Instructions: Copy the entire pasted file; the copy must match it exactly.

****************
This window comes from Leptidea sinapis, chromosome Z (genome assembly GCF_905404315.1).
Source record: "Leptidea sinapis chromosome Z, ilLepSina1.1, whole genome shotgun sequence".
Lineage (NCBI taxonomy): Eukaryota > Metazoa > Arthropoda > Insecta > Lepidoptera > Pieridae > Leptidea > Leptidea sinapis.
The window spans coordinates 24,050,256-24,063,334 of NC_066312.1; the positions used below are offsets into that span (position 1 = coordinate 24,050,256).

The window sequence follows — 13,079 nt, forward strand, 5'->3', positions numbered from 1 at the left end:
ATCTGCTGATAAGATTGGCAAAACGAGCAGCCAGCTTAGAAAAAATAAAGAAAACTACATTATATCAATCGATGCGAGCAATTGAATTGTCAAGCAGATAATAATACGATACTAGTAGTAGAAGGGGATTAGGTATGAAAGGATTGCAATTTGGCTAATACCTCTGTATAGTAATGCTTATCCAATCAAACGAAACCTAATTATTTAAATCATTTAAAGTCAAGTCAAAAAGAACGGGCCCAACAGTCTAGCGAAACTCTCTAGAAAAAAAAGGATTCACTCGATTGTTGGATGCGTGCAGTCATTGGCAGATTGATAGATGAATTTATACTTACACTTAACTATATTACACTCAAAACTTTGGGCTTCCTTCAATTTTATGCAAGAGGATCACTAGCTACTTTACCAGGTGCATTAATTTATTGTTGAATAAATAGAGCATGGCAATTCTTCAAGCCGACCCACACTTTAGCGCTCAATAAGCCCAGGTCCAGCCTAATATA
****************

This window comes from Leptidea sinapis, chromosome Z (genome assembly GCF_905404315.1).
Source record: "Leptidea sinapis chromosome Z, ilLepSina1.1, whole genome shotgun sequence".
Lineage (NCBI taxonomy): Eukaryota > Metazoa > Arthropoda > Insecta > Lepidoptera > Pieridae > Leptidea > Leptidea sinapis.
The window spans coordinates 24,050,256-24,063,334 of NC_066312.1; the positions used below are offsets into that span (position 1 = coordinate 24,050,256).

The window sequence follows — 13,079 nt, forward strand, 5'->3', positions numbered from 1 at the left end:
ATCTGCTGATAAGATTGGCAAAACGAGCAGCCAGCTTAGAAAAAATAAAGAAAACTACATTATATCAATCGATGCGAGCAATTGAATTGTCAAGCAGATAATAATACGATACTAGTAGTAGAAGGGGATTAGGTATGAAAGGATTGCAATTTGGCTAATACCTCTGTATAGTAATGCTTATCCAATCAAACGAAACCTAATTATTTAAATCATTTAAAGTCAAGTCAAAAAGAACGGGCCCAACAGTCTAGCGAAACTCTCTAGAAAAAAAAGGATTCACTCGATTGTTGGATGCGTGCAGTCATTGGCAGATTGATAGATGAATTTATACTTACACTTAACTATATTACACTCAAAACTTTGGGCTTCCTTCAATTTTATGCAAGAGGATCACTAGCTACTTTACCAGGTGCATTAATTTATTGTTGAATAAATAGAGCATGGCAATTCTTCAAGCCGACCCACACTTTAGCGCTCAATAAGCCCAGGTCCAGCCTAATATA